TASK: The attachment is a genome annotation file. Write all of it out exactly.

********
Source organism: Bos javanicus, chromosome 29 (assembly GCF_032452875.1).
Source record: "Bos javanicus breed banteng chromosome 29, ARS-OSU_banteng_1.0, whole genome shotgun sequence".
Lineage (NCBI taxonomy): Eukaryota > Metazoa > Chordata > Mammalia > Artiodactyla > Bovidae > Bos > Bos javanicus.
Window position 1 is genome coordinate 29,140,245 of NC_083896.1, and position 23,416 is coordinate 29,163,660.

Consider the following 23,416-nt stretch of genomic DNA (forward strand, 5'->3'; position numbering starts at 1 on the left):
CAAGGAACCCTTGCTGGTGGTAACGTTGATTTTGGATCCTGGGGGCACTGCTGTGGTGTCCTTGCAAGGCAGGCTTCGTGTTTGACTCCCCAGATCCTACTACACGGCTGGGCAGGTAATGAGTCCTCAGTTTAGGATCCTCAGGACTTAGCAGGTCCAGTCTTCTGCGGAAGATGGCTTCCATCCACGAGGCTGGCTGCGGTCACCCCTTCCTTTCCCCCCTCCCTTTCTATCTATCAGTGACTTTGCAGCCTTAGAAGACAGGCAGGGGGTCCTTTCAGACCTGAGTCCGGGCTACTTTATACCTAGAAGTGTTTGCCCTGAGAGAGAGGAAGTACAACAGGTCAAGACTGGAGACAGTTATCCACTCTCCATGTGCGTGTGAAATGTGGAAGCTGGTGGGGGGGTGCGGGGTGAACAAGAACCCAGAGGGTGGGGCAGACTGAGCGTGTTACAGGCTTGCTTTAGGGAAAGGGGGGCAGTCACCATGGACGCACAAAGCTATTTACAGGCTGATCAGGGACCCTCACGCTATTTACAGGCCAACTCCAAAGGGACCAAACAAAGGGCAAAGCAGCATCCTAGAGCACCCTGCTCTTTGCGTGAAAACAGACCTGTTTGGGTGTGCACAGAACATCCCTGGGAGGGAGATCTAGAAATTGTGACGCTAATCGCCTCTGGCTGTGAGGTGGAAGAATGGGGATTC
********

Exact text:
Source organism: Bos javanicus, chromosome 29 (assembly GCF_032452875.1).
Source record: "Bos javanicus breed banteng chromosome 29, ARS-OSU_banteng_1.0, whole genome shotgun sequence".
Lineage (NCBI taxonomy): Eukaryota > Metazoa > Chordata > Mammalia > Artiodactyla > Bovidae > Bos > Bos javanicus.
Window position 1 is genome coordinate 29,140,245 of NC_083896.1, and position 23,416 is coordinate 29,163,660.

Consider the following 23,416-nt stretch of genomic DNA (forward strand, 5'->3'; position numbering starts at 1 on the left):
CAAGGAACCCTTGCTGGTGGTAACGTTGATTTTGGATCCTGGGGGCACTGCTGTGGTGTCCTTGCAAGGCAGGCTTCGTGTTTGACTCCCCAGATCCTACTACACGGCTGGGCAGGTAATGAGTCCTCAGTTTAGGATCCTCAGGACTTAGCAGGTCCAGTCTTCTGCGGAAGATGGCTTCCATCCACGAGGCTGGCTGCGGTCACCCCTTCCTTTCCCCCCTCCCTTTCTATCTATCAGTGACTTTGCAGCCTTAGAAGACAGGCAGGGGGTCCTTTCAGACCTGAGTCCGGGCTACTTTATACCTAGAAGTGTTTGCCCTGAGAGAGAGGAAGTACAACAGGTCAAGACTGGAGACAGTTATCCACTCTCCATGTGCGTGTGAAATGTGGAAGCTGGTGGGGGGGTGCGGGGTGAACAAGAACCCAGAGGGTGGGGCAGACTGAGCGTGTTACAGGCTTGCTTTAGGGAAAGGGGGGCAGTCACCATGGACGCACAAAGCTATTTACAGGCTGATCAGGGACCCTCACGCTATTTACAGGCCAACTCCAAAGGGACCAAACAAAGGGCAAAGCAGCATCCTAGAGCACCCTGCTCTTTGCGTGAAAACAGACCTGTTTGGGTGTGCACAGAACATCCCTGGGAGGGAGATCTAGAAATTGTGACGCTAATCGCCTCTGGCTGTGAGGTGGAAGAATGGGGATTC